Acres of Diamonds
February 26, 2020
I was reading my daily Bible reading on Sunday. I ran across a familiar verse, but for some reason, it struck me as something new. I wondered if I ever really understood it. “And we all, who with unveiled faces contemplate the Lord's Glory, are being transformed into his image with ever-increasing Glory, which comes from the Lord, who is the Spirit” (2 Corinthians 3:18). It seems to be saying that we are increasing in Glory as we gaze upon Jesus, and this occurs by the Spirit of God. In our Christian life, there is a treasure. “But we have this treasure in jars of clay to show that this all-surpassing power is from God and not from us” (2 Corinthians 4:7).
It made me think of a book entitled “Acres of Diamonds.” The book title is based on a story that a man named Russell Conwell, a Baptist minister, delivered over 6000 times, making him one of the original motivational speakers. “Acres of Diamonds” was a parable Conwell heard while traveling through present-day Iraq in 1870:
There was once a wealthy man named Ali Hafed, who was visited by a priest who told him about diamonds. Ali Hafed heard how much they were worth, and went to his bed that night a poor man. He had not lost anything, but he was discontented because he feared he was poor. Ali Hafed sold his farm, left his family, and traveled to Palestine and then to Europe searching for diamonds. He did not find them. His health and his wealth failed him. Dejected, he cast himself into the sea. One day, the man who had purchased Ali Hafed’s farm found a curious sparkling stone in a stream that cut through his land. It was a diamond. Digging produced more diamonds — acres of diamonds. This, according to the parable, was the discovery of the famed diamonds of Golconda.
The application is clear. You are possibly sitting on an acre of diamonds, so do not search for them elsewhere. Sayings like: bloom where you are planted, the grass is not always greener, and if you have lemons... communicate a similar point. Stay where you are until it is clear that God is leading you elsewhere. Though you may not see it now, you might leave a place that has acres of diamonds.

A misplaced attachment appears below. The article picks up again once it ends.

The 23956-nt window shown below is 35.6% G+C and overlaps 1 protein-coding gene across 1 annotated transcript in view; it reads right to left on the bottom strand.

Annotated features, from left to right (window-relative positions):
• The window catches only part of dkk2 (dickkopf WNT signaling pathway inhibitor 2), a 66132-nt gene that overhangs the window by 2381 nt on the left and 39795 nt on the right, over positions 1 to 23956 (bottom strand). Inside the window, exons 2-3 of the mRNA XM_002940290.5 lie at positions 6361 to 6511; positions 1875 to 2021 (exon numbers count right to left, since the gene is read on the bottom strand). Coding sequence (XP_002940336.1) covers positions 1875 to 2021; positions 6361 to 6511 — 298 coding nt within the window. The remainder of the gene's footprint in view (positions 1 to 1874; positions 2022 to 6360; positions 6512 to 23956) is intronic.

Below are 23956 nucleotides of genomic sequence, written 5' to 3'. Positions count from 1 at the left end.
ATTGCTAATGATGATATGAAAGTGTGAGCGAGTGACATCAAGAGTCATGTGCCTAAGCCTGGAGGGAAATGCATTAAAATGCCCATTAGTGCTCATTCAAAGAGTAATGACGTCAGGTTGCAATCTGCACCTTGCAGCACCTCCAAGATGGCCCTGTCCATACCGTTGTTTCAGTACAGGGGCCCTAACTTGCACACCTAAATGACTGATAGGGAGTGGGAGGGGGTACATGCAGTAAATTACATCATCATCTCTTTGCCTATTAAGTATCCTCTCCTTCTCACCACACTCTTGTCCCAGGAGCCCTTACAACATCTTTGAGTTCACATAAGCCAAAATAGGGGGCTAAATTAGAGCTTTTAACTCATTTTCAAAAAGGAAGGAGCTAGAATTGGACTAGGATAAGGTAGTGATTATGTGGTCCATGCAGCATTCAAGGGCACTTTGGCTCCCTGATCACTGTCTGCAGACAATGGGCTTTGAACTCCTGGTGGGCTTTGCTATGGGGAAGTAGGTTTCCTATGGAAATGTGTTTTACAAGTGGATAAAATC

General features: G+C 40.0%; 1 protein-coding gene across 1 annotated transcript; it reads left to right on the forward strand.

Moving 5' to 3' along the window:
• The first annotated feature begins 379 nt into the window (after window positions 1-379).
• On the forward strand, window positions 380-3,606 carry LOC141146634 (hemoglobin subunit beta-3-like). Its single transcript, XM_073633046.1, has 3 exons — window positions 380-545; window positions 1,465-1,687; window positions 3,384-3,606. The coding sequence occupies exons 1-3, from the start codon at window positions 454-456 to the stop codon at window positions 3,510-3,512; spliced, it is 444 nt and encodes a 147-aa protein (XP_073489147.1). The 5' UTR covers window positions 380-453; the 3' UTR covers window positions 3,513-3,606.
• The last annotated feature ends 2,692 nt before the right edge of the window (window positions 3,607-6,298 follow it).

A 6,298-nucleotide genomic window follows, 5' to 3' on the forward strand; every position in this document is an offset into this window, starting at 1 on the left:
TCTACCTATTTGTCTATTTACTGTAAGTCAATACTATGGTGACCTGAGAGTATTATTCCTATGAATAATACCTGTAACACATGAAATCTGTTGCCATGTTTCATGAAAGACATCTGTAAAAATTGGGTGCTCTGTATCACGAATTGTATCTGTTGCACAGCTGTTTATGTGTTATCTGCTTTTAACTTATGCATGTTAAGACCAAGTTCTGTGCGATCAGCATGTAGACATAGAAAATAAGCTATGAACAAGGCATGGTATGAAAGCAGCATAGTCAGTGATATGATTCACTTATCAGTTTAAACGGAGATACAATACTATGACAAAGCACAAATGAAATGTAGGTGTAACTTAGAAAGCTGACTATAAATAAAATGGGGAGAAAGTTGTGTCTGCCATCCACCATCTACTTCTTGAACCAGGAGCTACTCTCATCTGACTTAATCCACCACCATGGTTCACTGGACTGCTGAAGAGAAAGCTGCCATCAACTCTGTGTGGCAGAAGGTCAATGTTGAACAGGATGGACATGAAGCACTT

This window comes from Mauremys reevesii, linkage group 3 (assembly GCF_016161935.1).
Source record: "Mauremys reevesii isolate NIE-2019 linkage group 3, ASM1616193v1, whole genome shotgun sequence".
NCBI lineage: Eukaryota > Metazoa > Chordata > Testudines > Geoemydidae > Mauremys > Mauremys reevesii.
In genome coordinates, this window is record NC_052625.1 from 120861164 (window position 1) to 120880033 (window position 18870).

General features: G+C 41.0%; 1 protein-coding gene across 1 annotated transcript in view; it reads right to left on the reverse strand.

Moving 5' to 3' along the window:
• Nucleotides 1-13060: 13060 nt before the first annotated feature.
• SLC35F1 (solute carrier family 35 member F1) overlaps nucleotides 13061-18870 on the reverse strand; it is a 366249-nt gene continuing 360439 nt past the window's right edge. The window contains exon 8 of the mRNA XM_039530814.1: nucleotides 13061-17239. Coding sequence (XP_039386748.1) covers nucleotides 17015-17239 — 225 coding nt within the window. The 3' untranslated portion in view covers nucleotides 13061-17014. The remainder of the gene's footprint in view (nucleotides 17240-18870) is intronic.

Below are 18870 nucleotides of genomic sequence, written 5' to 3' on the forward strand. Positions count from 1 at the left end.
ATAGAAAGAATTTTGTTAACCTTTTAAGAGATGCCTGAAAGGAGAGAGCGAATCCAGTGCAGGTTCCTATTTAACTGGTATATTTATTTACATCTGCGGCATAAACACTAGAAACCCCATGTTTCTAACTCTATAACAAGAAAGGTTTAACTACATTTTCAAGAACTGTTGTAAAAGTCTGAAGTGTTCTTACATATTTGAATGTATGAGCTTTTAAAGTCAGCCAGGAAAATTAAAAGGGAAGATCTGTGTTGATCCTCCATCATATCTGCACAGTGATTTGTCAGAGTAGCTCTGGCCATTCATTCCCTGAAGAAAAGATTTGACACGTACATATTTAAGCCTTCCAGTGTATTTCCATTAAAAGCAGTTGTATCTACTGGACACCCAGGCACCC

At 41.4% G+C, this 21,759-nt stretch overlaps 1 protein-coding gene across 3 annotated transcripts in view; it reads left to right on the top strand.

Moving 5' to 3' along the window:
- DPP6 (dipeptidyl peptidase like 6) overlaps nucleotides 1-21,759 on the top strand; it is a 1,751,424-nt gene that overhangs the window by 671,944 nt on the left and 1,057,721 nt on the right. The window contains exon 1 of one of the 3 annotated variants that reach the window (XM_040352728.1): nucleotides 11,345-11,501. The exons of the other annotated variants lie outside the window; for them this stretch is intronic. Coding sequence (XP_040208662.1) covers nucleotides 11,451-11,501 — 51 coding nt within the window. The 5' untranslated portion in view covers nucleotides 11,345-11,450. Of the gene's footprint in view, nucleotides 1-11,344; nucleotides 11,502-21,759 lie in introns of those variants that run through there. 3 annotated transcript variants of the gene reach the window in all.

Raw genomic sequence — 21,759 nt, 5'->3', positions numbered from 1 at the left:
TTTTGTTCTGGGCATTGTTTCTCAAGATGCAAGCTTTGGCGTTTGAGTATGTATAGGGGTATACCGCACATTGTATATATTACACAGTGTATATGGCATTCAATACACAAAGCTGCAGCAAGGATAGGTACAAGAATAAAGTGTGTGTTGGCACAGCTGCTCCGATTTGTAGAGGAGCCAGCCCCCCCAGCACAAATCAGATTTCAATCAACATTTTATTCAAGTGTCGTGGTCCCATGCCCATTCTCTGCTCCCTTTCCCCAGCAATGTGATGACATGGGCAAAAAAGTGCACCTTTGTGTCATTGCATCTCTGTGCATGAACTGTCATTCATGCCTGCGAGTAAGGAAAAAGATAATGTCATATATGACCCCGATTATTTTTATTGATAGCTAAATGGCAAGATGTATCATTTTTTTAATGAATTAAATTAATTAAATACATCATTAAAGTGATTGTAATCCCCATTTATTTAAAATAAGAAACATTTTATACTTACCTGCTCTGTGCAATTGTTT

The story says that there is an acre of diamonds around you. It would help if you worked to discover them (which is an excellent lesson to learn). The Bible goes further and states there is Glory within you by His Spirit. “For God, who said, “Let light shine out of darkness,” made His light shine in our hearts to give us the light of the knowledge of God's Glory displayed in the face of Christ” (2 Corinthians 4:6). David Garland states that "Paul is implying that the divine light shining in him is more brilliant than that of Moses and more powerful than that of creation."
We all want to be significant. Nothing is wrong with that. It's a desire for meaning and purpose. But this can easily lead to a craving for approval, recognition, and praise, which can enslave us. The challenge is to shift from the worldly pursuit of Glory and replace it with God's pure vision of Glory. But more than just a call to self-debasement, people are to pursue a God-given hunger for His Glory.
C. S Lewis uses an illustration of our eventual state of glorification. He stated that if someone saw us from the earth in our glorified state, they would be tempted to worship us. Not that we become God, but we share in his Glory. "When Christ appears, we will be like him for we will see him as he is” (I John 3:2). It is an incredible thought about our future reality that as we gaze upon the Lord today, we are increasing in Glory until we see Him face to face. Our bodies are wasting away. We are renewed day by day. The gospel’s glory and power is displayed in a weak vessel just as Christ displayed his humility in going to the cross. So in a real sense, we have acres of diamonds within as a new creation in Christ.
Mel Barisic (Joe Barisic's son)
Ann Marie Schuch
Ken & Dolores Wetmore (Pastor Robert's parents)
We return to 2 services this Sunday, March 1, 2020. The contemporary service will be at 8:30 am and the traditional service will be at 11:00 am. Sunday School for the children will be during the 8:30 service at 8:45 am.
Ray and Sally Neighly were the victims of the horrisble house fire on Elijah's Lane earlier this week. The house and contents are a total loss. Sally is a long time John's Place volunteer. We will update you with further information as it becomes available.
There will be a VBS workday, Saturday, February 29 from 9 - Noon.
We will be building and painting sets.
Concert of Prayer, Worship and Testimony
There will be a Concert of Prayer, Worship and Testimony on February 29 at 7:00 in the Sanctuary. Come prepared to be encouraged and draw closer to God.
Being Sensible To Love